One of the key points made in this recent editorial I wrote about the Disney-Fox merger was there’s a race happening to see if Netflix can become Disney before Disney can become Netflix. David Ayer’s Bright is a key milestone in this race. Netflix has had success with producing and funding TV shows, in producing and funding Oscar-nominated documentaries, and in licensing and funding indie films, but Bright is their first attempt at replicating tentpole production. They want a pipeline of high budget, high concept content with internationally known actors at the lead so they can keep the subscribers they have and continue to add new ones. Netflix can’t license content as high demand as Star Wars or Marvel so they want to create their own properties, Bright being first.
Netflix is understandably protective of sharing how many people watch their content. Knowledge is power in Hollywood and having control over all the knowledge means you have complete power over it. They can control the PR over whether their content is successful or not, and they can use this information to their advantage as a selling point when trying to acquire more content.
That doesn’t mean people haven’t tried to find out and the latest attempts are using automatic content recognition to listen to what folks are watching and determining what unique piece of content this is. If you’ve ever Shazamed a song, you’ve used this technology. It can match a unique audio “fingerprint” in content and match it to a vast library to determine what a viewer (who opts in to be part of the study) is watching and then, just like using traditional TV ratings methodology, they can extrapolate how many people are watching a given show.
It’s essential that we spend some time talking about the flaws in this process. First and foremost, Netflix strongly denies that the numbers published using this technology by Nielsen on Stranger Things Season 2 are accurate and said that Nielsen’s math may be “upside down”. Second, they can only measure the people watching at home, not mobile on their phone or tablet or laptop and that could be 67% of an audience, per Netflix. Third, we have to trust that Nielsen has some demographic information about the Netflix customer so they can accurately extrapolate what the true population is. Given that Netflix is also secretive about that information, we don’t know how accurate their thinking is and could be subject to the same self-selection bias that skewed user ratings on The Last Jedi. Fourth, we don’t know how Nielsen is filtering out the unique “fingerprint” in the movie compared the one in the trailer, but we must assume they are. We just don’t know how yet unless the trailer does in fact have its own unique “fingerprint”. Fifth, we have no way of knowing how long the viewer watched the content so there could be many viewers who gave it a go and gave up before they watched a significant part of the film. Sixth, the respondents are given access to content for free, so their viewing habits are probably different than viewers who pay for the service. Finally, Nielsen is only measuring viewers in the United States, so given that more than half of all Netflix subscribers are international and that Netflix is a worldwide distributor who is buying and creating content for an international audience, this is at best, only part of the whole viewing population.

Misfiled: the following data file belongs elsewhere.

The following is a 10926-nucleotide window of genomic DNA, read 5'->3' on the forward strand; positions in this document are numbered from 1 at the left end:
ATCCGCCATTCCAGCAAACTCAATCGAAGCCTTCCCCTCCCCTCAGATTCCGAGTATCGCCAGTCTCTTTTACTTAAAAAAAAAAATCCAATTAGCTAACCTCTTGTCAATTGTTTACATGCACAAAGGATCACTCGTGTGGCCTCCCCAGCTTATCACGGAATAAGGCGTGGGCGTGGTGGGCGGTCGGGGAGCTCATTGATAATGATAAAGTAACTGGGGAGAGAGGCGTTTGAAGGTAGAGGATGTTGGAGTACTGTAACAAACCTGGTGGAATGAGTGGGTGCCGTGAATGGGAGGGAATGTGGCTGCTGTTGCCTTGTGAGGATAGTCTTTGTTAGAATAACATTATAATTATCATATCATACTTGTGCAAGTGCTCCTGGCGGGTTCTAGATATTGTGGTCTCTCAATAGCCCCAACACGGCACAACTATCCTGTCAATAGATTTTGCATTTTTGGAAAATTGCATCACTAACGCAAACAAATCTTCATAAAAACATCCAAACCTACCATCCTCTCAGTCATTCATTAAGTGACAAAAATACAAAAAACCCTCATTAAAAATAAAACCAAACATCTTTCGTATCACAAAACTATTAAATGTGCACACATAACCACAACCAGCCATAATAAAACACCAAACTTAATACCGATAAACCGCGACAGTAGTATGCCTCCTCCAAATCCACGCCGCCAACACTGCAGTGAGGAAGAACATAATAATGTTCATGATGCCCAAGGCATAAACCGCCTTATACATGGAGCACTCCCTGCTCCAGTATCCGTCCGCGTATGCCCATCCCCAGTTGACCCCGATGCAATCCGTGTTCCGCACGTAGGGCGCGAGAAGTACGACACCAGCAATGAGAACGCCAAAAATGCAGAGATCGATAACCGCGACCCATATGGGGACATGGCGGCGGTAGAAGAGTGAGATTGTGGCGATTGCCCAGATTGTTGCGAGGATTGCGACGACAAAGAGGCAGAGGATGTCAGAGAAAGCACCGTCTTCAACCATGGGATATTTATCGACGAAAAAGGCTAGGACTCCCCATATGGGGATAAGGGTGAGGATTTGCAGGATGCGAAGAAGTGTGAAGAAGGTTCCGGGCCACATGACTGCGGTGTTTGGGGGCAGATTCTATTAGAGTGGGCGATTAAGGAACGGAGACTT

So, what’s the point in even having this conversation, given all the flaws? Well, going back to what I mentioned earlier, Netflix uses the number of viewers of their content as a selling point when trying to acquire more content. They compare their initial viewership to how many people watch a movie on opening weekend as a way of demonstrating more people will watch content on Netflix than not. What they don’t look at, because they don’t have access to these numbers, is how many people watched that content on iTunes, or Amazon, or DVD, or HBO, or Hulu or any of the multiple other viewing streams. Since Netflix rarely exploits their content outside their service, and that the heaviest exploitation is always on broadcast, since it’s the cheapest way to consume this content, Netflix is comparing two different ways of watching (theatrical vs broadcast). It’s an apples to oranges comparison, so one could argue we’re playing in a ballpark Netflix themselves created. We’ve observed and discussed the flaws so we’re all aware that this is a conversation for conversation's sake only and not an analysis using accepted scientific data.
Variety, in partnership with Nielsen, is saying that Bright garnered 11 million viewers over its first three days (essentially its “opening weekend”). They also estimate 7 million of those viewers were in the all-important 18-49 age group. Also important, the film played like a traditional studio tentpole in that it skewed slightly (56%) male. If we take the 11 million number, and apply the average 2017 ticket price, we get to an opening weekend box office (again, for conversation purposes only) of around $98 million.
$98 million is a huge number, and if you reconsider all the above-mentioned flaws, it's likely an understatement given it's US only and limited to views at home and not mobile. Comparing to other Will Smith movies (not adjusting for inflation), this would be the largest release of his where he was first billed in the credits and second only to 2016’s Suicide Squad (where he was the biggest name in an ensemble cast).
Given the long term objectives Netflix has, and the fact they’ve already greenlit a sequel, it’s impossible for the purposes of this conversation to see Bright as anything other than a huge success and a giant, positive step forward for Netflix and their aspirations. Despite the bad critic reviews, Netflix has demonstrated they can create the high concept, high demand film content they need for future growth and stability.